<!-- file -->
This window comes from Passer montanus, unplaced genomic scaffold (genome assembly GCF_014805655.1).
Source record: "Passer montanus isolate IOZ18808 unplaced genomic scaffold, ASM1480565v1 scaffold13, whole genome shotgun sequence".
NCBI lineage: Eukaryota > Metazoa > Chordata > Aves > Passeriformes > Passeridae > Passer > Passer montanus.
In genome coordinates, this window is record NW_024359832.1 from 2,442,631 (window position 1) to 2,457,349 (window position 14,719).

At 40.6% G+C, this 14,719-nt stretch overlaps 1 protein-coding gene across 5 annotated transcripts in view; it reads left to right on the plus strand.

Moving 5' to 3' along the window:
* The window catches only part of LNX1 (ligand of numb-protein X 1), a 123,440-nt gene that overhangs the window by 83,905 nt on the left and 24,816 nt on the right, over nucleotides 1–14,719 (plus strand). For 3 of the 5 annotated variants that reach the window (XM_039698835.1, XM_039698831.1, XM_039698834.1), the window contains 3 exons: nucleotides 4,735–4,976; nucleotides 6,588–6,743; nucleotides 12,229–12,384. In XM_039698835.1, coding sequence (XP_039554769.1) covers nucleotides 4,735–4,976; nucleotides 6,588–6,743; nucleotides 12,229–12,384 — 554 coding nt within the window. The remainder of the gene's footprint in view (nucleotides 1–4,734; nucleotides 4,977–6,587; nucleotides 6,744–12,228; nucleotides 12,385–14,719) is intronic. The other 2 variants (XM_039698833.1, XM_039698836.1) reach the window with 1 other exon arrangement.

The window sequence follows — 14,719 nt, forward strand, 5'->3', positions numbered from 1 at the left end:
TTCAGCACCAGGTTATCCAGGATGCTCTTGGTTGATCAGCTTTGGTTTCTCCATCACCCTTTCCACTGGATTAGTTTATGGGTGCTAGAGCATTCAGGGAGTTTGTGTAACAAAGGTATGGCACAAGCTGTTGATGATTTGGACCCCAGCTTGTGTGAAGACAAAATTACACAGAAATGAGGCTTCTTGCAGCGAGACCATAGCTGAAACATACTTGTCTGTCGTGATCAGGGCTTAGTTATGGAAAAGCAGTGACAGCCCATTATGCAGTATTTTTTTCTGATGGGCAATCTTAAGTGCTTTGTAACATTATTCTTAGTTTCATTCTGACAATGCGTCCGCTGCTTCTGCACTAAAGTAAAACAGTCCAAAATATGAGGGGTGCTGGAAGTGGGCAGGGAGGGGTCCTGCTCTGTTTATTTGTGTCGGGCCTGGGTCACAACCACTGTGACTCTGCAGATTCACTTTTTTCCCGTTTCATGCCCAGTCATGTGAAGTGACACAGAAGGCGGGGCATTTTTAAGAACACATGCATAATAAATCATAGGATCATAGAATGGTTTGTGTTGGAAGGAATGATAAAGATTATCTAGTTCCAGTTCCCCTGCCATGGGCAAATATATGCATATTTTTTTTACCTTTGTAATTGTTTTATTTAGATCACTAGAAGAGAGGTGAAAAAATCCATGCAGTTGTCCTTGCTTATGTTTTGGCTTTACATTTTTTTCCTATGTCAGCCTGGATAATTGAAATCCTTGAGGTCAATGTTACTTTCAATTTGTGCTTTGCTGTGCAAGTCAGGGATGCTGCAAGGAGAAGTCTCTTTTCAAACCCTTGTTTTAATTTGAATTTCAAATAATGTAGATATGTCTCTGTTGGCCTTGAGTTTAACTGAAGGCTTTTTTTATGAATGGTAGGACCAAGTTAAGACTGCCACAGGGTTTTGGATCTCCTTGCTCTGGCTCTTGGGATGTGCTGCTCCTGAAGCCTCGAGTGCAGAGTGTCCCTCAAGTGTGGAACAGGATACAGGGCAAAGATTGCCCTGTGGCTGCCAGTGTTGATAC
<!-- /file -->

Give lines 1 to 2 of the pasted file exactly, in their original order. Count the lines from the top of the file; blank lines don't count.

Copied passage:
This window comes from Passer montanus, unplaced genomic scaffold (genome assembly GCF_014805655.1).
Source record: "Passer montanus isolate IOZ18808 unplaced genomic scaffold, ASM1480565v1 scaffold13, whole genome shotgun sequence".